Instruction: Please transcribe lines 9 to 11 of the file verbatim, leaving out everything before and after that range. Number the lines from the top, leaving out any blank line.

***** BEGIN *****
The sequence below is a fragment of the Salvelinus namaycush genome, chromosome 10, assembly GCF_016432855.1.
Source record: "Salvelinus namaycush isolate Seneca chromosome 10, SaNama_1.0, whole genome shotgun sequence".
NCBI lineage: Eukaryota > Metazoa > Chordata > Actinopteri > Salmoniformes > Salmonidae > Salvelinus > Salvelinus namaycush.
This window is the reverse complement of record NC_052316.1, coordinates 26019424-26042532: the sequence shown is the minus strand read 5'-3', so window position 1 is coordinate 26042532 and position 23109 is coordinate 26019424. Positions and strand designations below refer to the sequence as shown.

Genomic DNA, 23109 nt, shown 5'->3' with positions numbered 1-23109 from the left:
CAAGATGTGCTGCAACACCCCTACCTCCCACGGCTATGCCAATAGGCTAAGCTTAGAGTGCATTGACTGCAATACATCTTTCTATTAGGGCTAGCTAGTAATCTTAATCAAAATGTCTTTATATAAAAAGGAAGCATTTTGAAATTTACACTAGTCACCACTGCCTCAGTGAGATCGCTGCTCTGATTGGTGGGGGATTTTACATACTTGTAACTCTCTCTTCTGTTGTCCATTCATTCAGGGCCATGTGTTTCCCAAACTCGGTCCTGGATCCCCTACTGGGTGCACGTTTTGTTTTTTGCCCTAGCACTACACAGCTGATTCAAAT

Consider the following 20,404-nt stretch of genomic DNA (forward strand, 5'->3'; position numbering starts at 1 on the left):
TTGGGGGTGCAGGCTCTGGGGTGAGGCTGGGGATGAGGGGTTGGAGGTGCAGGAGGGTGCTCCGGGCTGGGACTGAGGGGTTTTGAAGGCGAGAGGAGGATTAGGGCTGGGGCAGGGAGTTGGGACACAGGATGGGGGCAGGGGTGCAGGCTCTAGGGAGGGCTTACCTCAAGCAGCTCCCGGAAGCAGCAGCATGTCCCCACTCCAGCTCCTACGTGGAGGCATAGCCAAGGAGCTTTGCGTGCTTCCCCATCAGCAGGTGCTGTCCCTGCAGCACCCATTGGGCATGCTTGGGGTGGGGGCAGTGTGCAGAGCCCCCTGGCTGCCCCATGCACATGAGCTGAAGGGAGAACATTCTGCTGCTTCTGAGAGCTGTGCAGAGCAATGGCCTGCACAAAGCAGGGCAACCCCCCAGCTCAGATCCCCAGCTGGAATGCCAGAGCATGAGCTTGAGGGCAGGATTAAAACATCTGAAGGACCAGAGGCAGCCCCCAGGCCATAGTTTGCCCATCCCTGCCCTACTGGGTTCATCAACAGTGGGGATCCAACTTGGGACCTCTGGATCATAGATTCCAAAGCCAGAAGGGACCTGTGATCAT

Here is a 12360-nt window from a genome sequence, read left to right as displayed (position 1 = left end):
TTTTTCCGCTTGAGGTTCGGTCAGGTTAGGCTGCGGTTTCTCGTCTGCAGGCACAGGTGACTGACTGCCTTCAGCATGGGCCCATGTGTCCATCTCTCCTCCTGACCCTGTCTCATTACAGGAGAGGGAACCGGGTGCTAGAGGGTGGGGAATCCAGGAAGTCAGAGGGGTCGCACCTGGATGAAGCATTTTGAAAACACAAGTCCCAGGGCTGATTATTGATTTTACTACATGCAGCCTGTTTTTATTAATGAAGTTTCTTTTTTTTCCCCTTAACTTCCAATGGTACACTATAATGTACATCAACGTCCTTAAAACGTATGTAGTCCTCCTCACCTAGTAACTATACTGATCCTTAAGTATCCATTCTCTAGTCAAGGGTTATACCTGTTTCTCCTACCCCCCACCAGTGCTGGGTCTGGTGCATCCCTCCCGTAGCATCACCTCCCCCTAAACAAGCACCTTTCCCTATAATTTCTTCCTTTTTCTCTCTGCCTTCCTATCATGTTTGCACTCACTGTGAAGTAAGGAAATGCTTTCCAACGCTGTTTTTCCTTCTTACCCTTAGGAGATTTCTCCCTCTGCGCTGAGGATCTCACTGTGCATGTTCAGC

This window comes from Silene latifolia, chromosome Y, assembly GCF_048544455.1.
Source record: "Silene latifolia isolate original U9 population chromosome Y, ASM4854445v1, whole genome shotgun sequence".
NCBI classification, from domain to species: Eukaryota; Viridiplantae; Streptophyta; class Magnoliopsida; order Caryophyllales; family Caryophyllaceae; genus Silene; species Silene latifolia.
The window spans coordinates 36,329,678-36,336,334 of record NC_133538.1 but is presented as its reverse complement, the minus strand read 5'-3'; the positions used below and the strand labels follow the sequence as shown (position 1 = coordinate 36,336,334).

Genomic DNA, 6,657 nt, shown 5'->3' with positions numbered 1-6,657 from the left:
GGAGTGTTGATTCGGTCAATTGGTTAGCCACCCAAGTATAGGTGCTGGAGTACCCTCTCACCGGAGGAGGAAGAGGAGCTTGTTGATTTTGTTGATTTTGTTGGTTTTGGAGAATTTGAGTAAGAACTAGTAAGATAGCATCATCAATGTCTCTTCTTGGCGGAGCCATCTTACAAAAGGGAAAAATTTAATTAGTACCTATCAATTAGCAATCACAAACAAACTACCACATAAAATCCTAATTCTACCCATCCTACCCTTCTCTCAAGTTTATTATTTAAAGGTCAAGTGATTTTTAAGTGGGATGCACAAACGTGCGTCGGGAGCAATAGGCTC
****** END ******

Here is a 12360-nt window from a genome sequence, read left to right as displayed (position 1 = left end):
TTTTTCCGCTTGAGGTTCGGTCAGGTTAGGCTGCGGTTTCTCGTCTGCAGGCACAGGTGACTGACTGCCTTCAGCATGGGCCCATGTGTCCATCTCTCCTCCTGACCCTGTCTCATTACAGGAGAGGGAACCGGGTGCTAGAGGGTGGGGAATCCAGGAAGTCAGAGGGGTCGCACCTGGATGAAGCATTTTGAAAACACAAGTCCCAGGGCTGATTATTGATTTTACTACATGCAGCCTGTTTTTATTAATGAAGTTTCTTTTTTTTCCCCTTAACTTCCAATGGTACACTATAATGTACATCAACGTCCTTAAAACGTATGTAGTCCTCCTCACCTAGTAACTATACTGATCCTTAAGTATCCATTCTCTAGTCAAGGGTTATACCTGTTTCTCCTACCCCCCACCAGTGCTGGGTCTGGTGCATCCCTCCCGTAGCATCACCTCCCCCTAAACAAGCACCTTTCCCTATAATTTCTTCCTTTTTCTCTCTGCCTTCCTATCATGTTTGCACTCACTGTGAAGTAAGGAAATGCTTTCCAACGCTGTTTTTCCTTCTTACCCTTAGGAGATTTCTCCCTCTGCGCTGAGGATCTCACTGTGCATGTTCAGC

This window comes from Silene latifolia, chromosome Y, assembly GCF_048544455.1.